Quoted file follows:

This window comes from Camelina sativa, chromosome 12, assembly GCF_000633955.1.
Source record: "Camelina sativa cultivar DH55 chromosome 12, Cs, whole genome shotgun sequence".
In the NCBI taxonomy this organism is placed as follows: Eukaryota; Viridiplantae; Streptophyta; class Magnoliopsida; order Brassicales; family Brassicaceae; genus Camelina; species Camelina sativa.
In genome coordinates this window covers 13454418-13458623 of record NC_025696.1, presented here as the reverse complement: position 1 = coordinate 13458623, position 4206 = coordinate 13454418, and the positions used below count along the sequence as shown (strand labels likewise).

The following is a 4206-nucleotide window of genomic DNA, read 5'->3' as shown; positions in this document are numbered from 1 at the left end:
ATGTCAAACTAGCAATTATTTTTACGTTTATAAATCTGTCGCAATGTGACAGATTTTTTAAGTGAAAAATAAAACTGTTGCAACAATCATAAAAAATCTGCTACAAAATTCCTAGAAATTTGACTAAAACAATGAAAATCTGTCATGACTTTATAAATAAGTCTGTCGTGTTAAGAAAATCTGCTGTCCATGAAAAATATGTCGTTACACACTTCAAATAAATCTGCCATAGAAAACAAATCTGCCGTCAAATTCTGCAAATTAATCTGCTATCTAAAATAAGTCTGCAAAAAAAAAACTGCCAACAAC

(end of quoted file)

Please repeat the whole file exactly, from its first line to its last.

This window comes from Camelina sativa, chromosome 12, assembly GCF_000633955.1.
Source record: "Camelina sativa cultivar DH55 chromosome 12, Cs, whole genome shotgun sequence".
In the NCBI taxonomy this organism is placed as follows: Eukaryota; Viridiplantae; Streptophyta; class Magnoliopsida; order Brassicales; family Brassicaceae; genus Camelina; species Camelina sativa.
In genome coordinates this window covers 13454418-13458623 of record NC_025696.1, presented here as the reverse complement: position 1 = coordinate 13458623, position 4206 = coordinate 13454418, and the positions used below count along the sequence as shown (strand labels likewise).

The following is a 4206-nucleotide window of genomic DNA, read 5'->3' as shown; positions in this document are numbered from 1 at the left end:
ATGTCAAACTAGCAATTATTTTTACGTTTATAAATCTGTCGCAATGTGACAGATTTTTTAAGTGAAAAATAAAACTGTTGCAACAATCATAAAAAATCTGCTACAAAATTCCTAGAAATTTGACTAAAACAATGAAAATCTGTCATGACTTTATAAATAAGTCTGTCGTGTTAAGAAAATCTGCTGTCCATGAAAAATATGTCGTTACACACTTCAAATAAATCTGCCATAGAAAACAAATCTGCCGTCAAATTCTGCAAATTAATCTGCTATCTAAAATAAGTCTGCAAAAAAAAAACTGCCAACAAC